IMPD to send conditional acceptance letters to 200 recruits

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INDIANAPOLIS, Ind. (Jan. 20, 2014)– After a virtual recruitment drought that swore in just one class of less than two dozen new police officers in five years, the Indianapolis Metropolitan Police Department (IMPD) is poised to make conditional offers to 200 police recruits this week.

35% of them are minorities as the department seeks to create a workforce that more closely resembles the city it protects.

“There are qualified blacks in the community,” Lt. Brownie Coleman told a city county council committee last week. “You just have to do a better job of recruiting them.”

The letter of conditional acceptance come as the Department of Public Safety has released a Hiring and Promotions Efficiency Team Report that has taken most of the last year to complete.

The report charts the gradual decline in minority and overall recruitment for IMPD and the Indianapolis Fire Department (IFD) and proposals to fill future recruit classes with more minority firefighters and police officers.

“We’re having a hard time when we’re talking to people about being police officers to even get them to apply for the position,” said Rev. Charles Harrison of the Ten Point Coalition.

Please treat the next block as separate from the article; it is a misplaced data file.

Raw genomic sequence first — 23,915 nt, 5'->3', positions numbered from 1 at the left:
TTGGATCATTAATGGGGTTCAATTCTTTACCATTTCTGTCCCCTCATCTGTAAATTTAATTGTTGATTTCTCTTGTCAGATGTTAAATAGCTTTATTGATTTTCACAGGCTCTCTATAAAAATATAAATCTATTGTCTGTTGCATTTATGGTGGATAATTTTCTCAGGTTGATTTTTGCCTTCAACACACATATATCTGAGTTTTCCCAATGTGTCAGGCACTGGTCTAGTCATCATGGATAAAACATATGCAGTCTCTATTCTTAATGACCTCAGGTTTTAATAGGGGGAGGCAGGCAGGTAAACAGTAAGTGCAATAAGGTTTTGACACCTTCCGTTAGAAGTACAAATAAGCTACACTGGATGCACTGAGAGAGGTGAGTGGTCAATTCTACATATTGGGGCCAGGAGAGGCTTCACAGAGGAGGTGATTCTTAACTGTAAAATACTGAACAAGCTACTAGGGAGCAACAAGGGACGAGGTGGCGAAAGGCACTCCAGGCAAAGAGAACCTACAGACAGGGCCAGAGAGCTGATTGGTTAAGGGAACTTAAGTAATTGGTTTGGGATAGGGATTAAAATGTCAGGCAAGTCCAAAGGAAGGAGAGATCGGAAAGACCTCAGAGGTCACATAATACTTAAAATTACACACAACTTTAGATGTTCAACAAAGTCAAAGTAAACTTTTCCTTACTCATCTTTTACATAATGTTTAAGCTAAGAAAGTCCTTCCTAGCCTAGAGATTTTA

He adds that community complaints against IMPD are falling and the department’s reputation is improved.

According to the 2010 U.S. Census, Indianapolis’ population was 59% white, 28% black and nine percent Hispanic.

IMPD and IFD have workforces that are overwhelmingly white with just 16% minorities.

The report commissioned by Public Safety Director Troy Riggs finds many veteran minority firefighters and police officers hired decades ago are retiring and they haven’t been replaced by officers of any race.

Riggs’ Efficiency Team calls for dedicated recruitment officers, more recruitment spending, targeting of motivated college and high school athletes and a Career Development Pathway.

“There’s something about the nature of the beast that says when you hear the screams of a community, real men and women step up and take the challenge and the job and that’s what we’re looking for,” said IMPD Chief Rick Hite.

Indianapolis’ police and fire departments also became less diverse as IMPD absorb the Marion County Sheriff’s department and several township fire departments were consolidated into IFD.

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